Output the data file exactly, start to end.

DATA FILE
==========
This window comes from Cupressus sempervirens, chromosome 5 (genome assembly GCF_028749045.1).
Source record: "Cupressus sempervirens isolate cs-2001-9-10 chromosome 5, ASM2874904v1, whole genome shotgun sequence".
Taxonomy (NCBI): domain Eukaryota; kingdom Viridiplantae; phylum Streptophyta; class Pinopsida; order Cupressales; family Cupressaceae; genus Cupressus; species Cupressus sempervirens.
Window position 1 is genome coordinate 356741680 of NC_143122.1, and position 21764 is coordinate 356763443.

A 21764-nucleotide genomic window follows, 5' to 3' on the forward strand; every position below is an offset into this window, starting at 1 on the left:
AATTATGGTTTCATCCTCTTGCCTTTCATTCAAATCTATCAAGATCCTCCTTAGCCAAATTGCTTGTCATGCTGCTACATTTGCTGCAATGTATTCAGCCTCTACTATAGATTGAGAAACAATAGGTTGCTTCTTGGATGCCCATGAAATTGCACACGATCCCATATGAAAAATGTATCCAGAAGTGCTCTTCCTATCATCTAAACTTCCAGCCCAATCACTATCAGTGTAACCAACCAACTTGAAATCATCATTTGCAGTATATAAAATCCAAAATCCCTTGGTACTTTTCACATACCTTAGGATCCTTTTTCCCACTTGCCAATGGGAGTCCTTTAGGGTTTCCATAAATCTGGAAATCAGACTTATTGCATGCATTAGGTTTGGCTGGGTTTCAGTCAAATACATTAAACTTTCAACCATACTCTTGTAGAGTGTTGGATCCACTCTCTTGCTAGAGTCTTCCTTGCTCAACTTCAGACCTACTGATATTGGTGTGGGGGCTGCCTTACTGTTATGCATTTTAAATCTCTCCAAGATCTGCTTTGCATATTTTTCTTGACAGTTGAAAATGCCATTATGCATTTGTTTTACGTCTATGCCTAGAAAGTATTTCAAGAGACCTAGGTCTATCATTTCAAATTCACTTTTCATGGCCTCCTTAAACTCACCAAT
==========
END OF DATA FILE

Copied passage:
This window comes from Cupressus sempervirens, chromosome 5 (genome assembly GCF_028749045.1).
Source record: "Cupressus sempervirens isolate cs-2001-9-10 chromosome 5, ASM2874904v1, whole genome shotgun sequence".
Taxonomy (NCBI): domain Eukaryota; kingdom Viridiplantae; phylum Streptophyta; class Pinopsida; order Cupressales; family Cupressaceae; genus Cupressus; species Cupressus sempervirens.
Window position 1 is genome coordinate 356741680 of NC_143122.1, and position 21764 is coordinate 356763443.

A 21764-nucleotide genomic window follows, 5' to 3' on the forward strand; every position below is an offset into this window, starting at 1 on the left:
AATTATGGTTTCATCCTCTTGCCTTTCATTCAAATCTATCAAGATCCTCCTTAGCCAAATTGCTTGTCATGCTGCTACATTTGCTGCAATGTATTCAGCCTCTACTATAGATTGAGAAACAATAGGTTGCTTCTTGGATGCCCATGAAATTGCACACGATCCCATATGAAAAATGTATCCAGAAGTGCTCTTCCTATCATCTAAACTTCCAGCCCAATCACTATCAGTGTAACCAACCAACTTGAAATCATCATTTGCAGTATATAAAATCCAAAATCCCTTGGTACTTTTCACATACCTTAGGATCCTTTTTCCCACTTGCCAATGGGAGTCCTTTAGGGTTTCCATAAATCTGGAAATCAGACTTATTGCATGCATTAGGTTTGGCTGGGTTTCAGTCAAATACATTAAACTTTCAACCATACTCTTGTAGAGTGTTGGATCCACTCTCTTGCTAGAGTCTTCCTTGCTCAACTTCAGACCTACTGATATTGGTGTGGGGGCTGCCTTACTGTTATGCATTTTAAATCTCTCCAAGATCTGCTTTGCATATTTTTCTTGACAGTTGAAAATGCCATTATGCATTTGTTTTACGTCTATGCCTAGAAAGTATTTCAAGAGACCTAGGTCTATCATTTCAAATTCACTTTTCATGGCCTCCTTAAACTCACCAAT